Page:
The SFMTA Board of Directors has voted to make the majority of Temporary Emergency Transit Lane (TETL) projects in San Francisco permanent.
The benefits of the agency’s successful temporary improvements to bus services throughout the pandemic will now be preserved for the longer term.
At the start of the pandemic, low traffic volumes resulted in a 15% average reduction in travel time across bus routes, allowing SFMTA to provide a more frequent and less crowded service. Once traffic returned, the Temporary Emergency Transit Lane programme was launched to continue this service, so that people making essential trips wouldn’t get stuck on slow and crowded buses.
The Temporary Emergency Transit Lane programme rapidly installed nearly 13 miles of transit lanes over 18 months. The project improved routes carrying two-thirds of the agency’s customers and served neighbourhoods identified by the Muni Service Equity Strategy.
The recent announcement has permanently approved temporary transit lanes for Muni’s 1 California, 19 Polk, 27 Bryant, 43 Masonic, and 44 O’Shaughnessy. As some corridors were already made permanent in 2021, a total of 10 miles of the temporary transit lanes are now permanent within San Fransisco.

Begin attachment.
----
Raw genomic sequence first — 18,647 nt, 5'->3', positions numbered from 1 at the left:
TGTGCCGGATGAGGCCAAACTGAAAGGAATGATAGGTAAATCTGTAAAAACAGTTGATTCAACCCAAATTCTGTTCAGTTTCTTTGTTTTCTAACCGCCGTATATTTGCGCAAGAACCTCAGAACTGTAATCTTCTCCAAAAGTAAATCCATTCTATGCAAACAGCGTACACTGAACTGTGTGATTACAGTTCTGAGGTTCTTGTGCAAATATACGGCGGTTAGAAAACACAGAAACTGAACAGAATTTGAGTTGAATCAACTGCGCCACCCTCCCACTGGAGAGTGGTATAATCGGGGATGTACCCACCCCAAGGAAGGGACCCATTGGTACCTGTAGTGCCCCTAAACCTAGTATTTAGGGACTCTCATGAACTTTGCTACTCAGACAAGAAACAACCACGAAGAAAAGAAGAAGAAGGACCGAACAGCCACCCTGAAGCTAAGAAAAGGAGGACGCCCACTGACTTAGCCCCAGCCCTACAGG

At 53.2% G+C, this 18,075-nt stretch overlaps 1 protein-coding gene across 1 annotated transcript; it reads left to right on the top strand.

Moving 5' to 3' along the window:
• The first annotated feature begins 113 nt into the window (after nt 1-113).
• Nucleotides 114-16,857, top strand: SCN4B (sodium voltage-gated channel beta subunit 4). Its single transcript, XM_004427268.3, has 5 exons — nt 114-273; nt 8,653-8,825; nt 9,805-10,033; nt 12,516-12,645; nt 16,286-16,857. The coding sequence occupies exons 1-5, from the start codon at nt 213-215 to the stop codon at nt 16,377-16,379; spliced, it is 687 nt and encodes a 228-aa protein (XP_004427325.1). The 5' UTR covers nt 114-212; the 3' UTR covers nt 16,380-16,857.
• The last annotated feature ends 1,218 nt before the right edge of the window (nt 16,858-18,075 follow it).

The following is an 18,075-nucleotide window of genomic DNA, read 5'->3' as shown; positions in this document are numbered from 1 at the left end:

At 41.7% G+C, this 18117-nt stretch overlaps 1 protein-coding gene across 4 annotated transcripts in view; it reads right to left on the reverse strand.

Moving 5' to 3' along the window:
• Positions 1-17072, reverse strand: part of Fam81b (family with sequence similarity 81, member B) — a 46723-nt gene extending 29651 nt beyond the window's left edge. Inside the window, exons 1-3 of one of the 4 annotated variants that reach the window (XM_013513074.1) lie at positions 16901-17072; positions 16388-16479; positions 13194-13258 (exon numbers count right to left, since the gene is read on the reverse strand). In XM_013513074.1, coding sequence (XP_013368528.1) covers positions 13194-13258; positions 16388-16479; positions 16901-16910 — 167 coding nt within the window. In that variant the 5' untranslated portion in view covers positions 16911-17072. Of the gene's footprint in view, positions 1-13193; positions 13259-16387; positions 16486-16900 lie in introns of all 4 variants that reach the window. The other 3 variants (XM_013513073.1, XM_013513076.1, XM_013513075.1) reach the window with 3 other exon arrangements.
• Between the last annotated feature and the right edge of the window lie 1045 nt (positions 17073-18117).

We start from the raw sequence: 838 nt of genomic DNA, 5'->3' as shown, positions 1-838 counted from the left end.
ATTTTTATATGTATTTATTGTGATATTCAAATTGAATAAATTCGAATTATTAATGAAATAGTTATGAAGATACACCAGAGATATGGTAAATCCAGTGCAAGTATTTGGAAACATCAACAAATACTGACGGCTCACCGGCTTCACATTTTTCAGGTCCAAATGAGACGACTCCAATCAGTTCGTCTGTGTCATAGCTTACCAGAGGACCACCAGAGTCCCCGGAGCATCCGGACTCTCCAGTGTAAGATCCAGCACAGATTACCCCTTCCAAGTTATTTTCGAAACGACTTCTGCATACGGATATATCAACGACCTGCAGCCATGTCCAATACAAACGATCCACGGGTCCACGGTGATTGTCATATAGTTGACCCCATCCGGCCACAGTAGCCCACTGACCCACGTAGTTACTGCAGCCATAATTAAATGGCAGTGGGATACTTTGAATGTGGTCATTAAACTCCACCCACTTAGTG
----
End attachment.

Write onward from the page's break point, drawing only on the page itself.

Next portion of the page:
The 1 California transit lane was installed in summer 2021, and resulted in a 15% faster travel time for customers on this high-ridership line.
Furthermore, the transit lanes on 7th and 8th streets in SoMa are critical corridors for the 19 Polk, which serves as a key north-south connector in San Francisco. The 27 Bryant’s route was also modified last year to use the lanes for efficient travel through SoMa. Transit travel time along 7th and 8th streets decreased by 13% when the lanes were installed and remain up to 25% shorter than pre-COVID conditions, despite the increase in traffic volume.
The announcement also affects temporary emergency transit improvements at six key locations prone to traffic bottlenecks on the 43 Masonic and 44 O’Shaughnessy routes. These improvements included transit lanes and left turn restrictions to help buses pass through the bottlenecks.
The Park Presidio Lombard HOV lanes are now the only remaining project being implemented as part of the Temporary Emergency Transit Lane programme. Once complete, a thorough evaluation will evaluate whether these lanes can be made permanent. This possibility will be explored in partnership with Caltrans, as the lanes are on a state highway.
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